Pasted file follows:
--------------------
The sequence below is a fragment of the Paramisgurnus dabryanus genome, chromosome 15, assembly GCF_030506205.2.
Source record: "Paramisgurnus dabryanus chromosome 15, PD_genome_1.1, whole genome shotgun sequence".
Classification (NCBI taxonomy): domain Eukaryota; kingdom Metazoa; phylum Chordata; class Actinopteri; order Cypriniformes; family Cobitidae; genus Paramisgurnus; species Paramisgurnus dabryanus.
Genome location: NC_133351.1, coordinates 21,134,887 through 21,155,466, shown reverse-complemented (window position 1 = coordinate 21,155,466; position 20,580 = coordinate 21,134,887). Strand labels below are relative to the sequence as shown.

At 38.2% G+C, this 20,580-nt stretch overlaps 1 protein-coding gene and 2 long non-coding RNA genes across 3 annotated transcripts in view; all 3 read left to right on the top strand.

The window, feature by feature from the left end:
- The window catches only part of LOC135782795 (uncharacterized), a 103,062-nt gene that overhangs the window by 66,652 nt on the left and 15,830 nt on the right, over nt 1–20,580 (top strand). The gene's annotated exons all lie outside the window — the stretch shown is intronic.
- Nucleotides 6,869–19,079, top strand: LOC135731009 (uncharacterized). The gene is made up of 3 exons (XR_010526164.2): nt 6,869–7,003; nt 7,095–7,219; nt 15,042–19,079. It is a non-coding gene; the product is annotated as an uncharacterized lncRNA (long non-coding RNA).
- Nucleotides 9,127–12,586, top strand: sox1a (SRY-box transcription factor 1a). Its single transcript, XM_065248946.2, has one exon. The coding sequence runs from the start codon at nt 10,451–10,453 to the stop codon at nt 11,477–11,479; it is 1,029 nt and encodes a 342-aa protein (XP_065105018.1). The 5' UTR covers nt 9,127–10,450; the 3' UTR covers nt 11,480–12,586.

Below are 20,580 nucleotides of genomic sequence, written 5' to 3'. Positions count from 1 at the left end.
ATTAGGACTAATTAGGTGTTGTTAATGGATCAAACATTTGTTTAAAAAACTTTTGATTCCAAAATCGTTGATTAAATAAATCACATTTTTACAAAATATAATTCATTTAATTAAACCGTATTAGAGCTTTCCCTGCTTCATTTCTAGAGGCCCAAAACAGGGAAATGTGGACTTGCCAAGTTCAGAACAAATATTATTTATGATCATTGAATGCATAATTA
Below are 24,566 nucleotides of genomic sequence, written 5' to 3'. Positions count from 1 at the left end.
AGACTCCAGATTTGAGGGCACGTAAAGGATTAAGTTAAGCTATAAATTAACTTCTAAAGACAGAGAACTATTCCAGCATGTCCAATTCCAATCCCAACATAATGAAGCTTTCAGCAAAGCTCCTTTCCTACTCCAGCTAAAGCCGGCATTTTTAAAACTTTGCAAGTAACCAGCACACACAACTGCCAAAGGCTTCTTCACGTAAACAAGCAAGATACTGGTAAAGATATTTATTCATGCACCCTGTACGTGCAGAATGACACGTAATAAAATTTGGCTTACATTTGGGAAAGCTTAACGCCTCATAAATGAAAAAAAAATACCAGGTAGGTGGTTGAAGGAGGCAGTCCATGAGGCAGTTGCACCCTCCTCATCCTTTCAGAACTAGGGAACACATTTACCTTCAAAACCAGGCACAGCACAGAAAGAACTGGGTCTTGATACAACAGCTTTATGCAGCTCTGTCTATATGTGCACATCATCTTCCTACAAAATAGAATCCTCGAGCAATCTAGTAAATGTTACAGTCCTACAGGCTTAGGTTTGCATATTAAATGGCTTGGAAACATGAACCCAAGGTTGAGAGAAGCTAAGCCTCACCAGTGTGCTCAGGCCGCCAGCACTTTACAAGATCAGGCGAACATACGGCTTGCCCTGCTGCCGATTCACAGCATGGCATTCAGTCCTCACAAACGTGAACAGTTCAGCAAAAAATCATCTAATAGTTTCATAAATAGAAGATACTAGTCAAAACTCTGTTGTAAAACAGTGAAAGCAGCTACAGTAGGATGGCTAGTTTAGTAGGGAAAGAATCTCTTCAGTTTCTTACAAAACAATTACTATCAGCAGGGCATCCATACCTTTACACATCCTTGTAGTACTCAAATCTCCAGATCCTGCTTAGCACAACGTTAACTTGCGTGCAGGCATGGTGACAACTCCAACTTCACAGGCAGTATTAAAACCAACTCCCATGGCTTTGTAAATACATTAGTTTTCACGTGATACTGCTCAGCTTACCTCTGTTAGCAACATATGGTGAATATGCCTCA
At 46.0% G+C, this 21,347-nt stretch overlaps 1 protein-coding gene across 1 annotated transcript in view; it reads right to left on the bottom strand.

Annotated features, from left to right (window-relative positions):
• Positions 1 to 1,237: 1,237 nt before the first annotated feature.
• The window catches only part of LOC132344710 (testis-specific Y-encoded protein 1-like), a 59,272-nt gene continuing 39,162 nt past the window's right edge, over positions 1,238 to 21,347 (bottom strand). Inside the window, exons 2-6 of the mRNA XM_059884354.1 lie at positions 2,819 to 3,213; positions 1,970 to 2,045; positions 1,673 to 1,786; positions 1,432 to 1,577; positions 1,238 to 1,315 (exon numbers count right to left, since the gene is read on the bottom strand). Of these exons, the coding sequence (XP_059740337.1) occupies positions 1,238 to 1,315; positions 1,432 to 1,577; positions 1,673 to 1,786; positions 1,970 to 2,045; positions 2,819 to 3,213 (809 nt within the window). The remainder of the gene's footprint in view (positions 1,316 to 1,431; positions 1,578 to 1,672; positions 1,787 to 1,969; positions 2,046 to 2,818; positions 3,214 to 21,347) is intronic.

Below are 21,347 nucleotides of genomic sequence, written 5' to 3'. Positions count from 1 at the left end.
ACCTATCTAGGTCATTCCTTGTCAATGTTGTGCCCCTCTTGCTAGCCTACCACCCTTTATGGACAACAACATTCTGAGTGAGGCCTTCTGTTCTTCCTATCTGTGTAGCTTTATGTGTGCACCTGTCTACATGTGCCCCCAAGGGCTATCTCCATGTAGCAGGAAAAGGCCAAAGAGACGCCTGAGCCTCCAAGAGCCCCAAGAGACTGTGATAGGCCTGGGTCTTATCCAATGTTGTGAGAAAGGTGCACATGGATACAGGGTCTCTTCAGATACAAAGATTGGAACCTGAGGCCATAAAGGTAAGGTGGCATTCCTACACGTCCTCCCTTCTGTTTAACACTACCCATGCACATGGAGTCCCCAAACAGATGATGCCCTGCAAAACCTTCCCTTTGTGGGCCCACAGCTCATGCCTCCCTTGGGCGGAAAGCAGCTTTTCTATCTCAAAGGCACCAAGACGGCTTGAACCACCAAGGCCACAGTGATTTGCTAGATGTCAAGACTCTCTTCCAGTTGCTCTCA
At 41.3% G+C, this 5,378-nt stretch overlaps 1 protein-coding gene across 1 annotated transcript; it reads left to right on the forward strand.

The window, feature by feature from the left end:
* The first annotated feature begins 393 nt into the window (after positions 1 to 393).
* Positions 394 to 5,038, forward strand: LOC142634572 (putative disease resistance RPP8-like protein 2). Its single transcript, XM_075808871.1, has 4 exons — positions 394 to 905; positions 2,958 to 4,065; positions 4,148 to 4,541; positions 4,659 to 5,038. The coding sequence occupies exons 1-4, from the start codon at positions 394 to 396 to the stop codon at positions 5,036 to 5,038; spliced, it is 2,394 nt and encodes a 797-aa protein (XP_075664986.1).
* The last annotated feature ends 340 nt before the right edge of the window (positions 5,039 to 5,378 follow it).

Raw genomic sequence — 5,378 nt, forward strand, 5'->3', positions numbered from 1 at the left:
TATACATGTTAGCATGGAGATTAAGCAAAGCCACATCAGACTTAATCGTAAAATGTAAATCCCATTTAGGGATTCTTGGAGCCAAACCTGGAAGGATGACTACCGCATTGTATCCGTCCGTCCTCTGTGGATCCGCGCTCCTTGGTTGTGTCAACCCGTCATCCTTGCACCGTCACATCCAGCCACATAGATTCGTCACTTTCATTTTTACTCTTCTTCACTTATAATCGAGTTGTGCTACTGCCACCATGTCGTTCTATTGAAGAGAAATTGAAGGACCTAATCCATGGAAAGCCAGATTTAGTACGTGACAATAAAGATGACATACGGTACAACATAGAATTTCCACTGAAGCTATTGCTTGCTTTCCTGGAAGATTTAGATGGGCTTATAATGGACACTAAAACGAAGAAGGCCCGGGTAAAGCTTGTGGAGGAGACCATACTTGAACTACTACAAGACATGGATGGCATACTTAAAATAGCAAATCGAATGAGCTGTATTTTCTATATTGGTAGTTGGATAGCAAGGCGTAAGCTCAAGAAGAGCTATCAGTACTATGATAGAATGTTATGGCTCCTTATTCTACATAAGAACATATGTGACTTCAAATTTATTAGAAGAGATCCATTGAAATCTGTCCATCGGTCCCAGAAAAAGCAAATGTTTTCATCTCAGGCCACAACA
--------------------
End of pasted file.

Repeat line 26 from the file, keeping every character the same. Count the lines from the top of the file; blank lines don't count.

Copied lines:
TATACATGTTAGCATGGAGATTAAGCAAAGCCACATCAGACTTAATCGTAAAATGTAAATCCCATTTAGGGATTCTTGGAGCCAAACCTGGAAGGATGACTACCGCATTGTATCCGTCCGTCCTCTGTGGATCCGCGCTCCTTGGTTGTGTCAACCCGTCATCCTTGCACCGTCACATCCAGCCACATAGATTCGTCACTTTCATTTTTACTCTTCTTCACTTATAATCGAGTTGTGCTACTGCCACCATGTCGTTCTATTGAAGAGAAATTGAAGGACCTAATCCATGGAAAGCCAGATTTAGTACGTGACAATAAAGATGACATACGGTACAACATAGAATTTCCACTGAAGCTATTGCTTGCTTTCCTGGAAGATTTAGATGGGCTTATAATGGACACTAAAACGAAGAAGGCCCGGGTAAAGCTTGTGGAGGAGACCATACTTGAACTACTACAAGACATGGATGGCATACTTAAAATAGCAAATCGAATGAGCTGTATTTTCTATATTGGTAGTTGGATAGCAAGGCGTAAGCTCAAGAAGAGCTATCAGTACTATGATAGAATGTTATGGCTCCTTATTCTACATAAGAACATATGTGACTTCAAATTTATTAGAAGAGATCCATTGAAATCTGTCCATCGGTCCCAGAAAAAGCAAATGTTTTCATCTCAGGCCACAACA